Professional Development for Teachers Workshops:
The ceramics classroom provides an environment for teams of teachers, united perhaps by grade level or subject area, to gather around a table and engage in a hands-on task of making a pot. Most teachers will find themselves out of their comfort zone – a constant state for students. While they tackle the challenge there is time to talk about how they are doing as a team and how their students are doing. This workshop is best when the team has two meetings, one to make the pot and a second session to glaze it.
Classroom Strategies for Teaching Ceramics
Teaching ceramics in primary and secondary art classrooms presents many challenges, not the least of which is the need to slowly dry pots to avoid cracking. Budgeting is of course a key issue which corners many art teachers into doing less than they would like with fewer students. I will help you to strategize how to stretch your resources for the most students. You will briefly assess your existing resources (space, tools, kiln, wheels, supplies of clay and glaze) and determine how best to spend your next allocation of funds.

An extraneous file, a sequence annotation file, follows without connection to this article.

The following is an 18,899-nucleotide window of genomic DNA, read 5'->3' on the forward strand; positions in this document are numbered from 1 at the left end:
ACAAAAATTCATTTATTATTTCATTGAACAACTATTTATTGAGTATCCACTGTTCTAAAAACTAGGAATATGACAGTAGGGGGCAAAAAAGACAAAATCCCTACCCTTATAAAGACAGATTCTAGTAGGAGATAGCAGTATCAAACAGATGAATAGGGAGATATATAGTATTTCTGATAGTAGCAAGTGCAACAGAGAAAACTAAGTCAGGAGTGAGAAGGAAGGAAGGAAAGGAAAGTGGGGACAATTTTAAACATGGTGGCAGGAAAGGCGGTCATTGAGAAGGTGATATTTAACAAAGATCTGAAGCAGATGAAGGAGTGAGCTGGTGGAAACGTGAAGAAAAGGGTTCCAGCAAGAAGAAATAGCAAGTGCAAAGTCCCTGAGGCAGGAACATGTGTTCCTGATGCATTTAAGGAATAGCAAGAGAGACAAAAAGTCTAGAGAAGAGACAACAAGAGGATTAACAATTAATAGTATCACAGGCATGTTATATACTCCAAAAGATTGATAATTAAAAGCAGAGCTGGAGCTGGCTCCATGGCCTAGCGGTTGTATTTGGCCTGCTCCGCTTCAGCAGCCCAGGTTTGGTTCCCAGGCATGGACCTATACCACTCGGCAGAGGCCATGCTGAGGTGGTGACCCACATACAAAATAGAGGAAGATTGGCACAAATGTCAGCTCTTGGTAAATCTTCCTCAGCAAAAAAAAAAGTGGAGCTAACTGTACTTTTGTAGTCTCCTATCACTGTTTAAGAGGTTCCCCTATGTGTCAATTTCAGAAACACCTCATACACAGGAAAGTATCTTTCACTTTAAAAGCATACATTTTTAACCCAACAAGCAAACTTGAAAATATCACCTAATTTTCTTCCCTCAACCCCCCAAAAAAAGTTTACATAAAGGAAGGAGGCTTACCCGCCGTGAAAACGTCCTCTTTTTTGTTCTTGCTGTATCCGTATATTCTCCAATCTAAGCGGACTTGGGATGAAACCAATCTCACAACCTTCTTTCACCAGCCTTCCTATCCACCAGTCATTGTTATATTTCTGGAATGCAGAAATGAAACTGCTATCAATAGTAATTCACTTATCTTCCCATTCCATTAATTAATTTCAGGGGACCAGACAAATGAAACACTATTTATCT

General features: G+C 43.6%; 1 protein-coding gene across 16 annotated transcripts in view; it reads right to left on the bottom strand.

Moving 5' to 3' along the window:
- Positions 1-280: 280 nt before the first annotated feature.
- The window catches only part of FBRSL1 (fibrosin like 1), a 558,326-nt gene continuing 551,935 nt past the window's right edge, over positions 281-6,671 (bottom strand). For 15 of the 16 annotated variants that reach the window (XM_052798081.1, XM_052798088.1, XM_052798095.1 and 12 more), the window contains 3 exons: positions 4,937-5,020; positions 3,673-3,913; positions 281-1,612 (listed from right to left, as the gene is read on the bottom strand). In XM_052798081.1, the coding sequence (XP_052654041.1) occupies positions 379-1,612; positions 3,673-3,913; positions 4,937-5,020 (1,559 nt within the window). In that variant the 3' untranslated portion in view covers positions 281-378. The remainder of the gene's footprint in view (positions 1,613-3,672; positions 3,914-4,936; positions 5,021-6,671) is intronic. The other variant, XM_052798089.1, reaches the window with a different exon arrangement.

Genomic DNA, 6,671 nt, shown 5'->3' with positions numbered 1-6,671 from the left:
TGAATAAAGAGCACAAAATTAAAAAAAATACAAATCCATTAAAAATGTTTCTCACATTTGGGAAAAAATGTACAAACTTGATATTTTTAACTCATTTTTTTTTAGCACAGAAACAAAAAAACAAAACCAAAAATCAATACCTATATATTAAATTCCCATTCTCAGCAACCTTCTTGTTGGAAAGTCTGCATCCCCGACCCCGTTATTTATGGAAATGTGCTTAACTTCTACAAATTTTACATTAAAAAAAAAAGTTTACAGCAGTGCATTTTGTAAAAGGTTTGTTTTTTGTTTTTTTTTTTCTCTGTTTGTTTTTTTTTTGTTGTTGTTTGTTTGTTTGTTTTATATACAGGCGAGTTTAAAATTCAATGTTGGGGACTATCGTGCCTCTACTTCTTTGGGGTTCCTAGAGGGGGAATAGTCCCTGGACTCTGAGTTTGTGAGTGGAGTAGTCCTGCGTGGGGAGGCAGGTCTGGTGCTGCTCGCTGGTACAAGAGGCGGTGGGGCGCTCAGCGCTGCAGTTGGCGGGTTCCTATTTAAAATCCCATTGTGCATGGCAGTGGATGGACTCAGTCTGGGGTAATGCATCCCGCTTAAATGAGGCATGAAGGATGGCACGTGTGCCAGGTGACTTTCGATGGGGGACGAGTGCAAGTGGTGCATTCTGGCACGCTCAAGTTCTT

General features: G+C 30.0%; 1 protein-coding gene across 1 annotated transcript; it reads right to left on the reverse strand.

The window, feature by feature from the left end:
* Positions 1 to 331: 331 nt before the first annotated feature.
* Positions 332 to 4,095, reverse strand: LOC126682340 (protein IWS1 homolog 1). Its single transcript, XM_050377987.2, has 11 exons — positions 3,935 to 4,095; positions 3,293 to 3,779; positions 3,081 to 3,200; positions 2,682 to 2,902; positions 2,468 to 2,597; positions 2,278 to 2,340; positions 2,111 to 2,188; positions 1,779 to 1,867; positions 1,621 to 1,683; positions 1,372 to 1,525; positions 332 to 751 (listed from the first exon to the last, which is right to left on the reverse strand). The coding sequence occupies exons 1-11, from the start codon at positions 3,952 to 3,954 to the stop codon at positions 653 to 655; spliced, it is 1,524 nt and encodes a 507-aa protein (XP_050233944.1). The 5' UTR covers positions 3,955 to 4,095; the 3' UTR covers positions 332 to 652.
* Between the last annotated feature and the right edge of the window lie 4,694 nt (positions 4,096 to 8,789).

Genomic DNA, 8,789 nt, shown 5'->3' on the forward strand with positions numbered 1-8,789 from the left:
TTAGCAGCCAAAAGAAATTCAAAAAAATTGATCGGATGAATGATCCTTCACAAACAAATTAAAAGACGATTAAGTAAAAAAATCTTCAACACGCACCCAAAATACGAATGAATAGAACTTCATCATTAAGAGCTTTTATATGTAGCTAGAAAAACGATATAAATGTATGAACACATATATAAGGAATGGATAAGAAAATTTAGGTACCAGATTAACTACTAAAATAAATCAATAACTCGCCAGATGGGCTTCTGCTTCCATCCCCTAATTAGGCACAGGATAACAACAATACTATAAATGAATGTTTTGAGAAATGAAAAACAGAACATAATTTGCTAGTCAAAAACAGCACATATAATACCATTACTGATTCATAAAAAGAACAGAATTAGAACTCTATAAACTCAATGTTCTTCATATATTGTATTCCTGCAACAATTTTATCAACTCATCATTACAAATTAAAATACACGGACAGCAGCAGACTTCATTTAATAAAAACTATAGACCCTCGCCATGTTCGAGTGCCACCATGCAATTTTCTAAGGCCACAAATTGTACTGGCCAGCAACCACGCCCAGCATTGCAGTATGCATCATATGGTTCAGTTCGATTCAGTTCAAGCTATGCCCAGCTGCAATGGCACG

We will discuss clay and glaze choices, using damp boxes to manage drying, firing once instead of twice and wrapping projects to increase their chances of arriving home intact. If time permits I will also demonstrate projects that work for different grade levels and decorating techniques to add additional creative opportunities.
Being a Ceramic Artist: I will make pots on the wheel, and combine those with hand building parts, while children ask questions about my life as full time professional potter. I will give them an overview of the stages in completing a pot and display pots for them to see what each stage entails.
This workshop has most often been delivered as a question and answer session during which children are not actively working with clay. The conversation usually flows very smoothly without little prompting or preparation. Their natural curiosity takes over because they want to know: Did you go to school for ceramics? How long have you been potting? How many pots can you make in a day? What is the biggest pot you ever made? What is the smallest? Do you make a lot of money as a potter?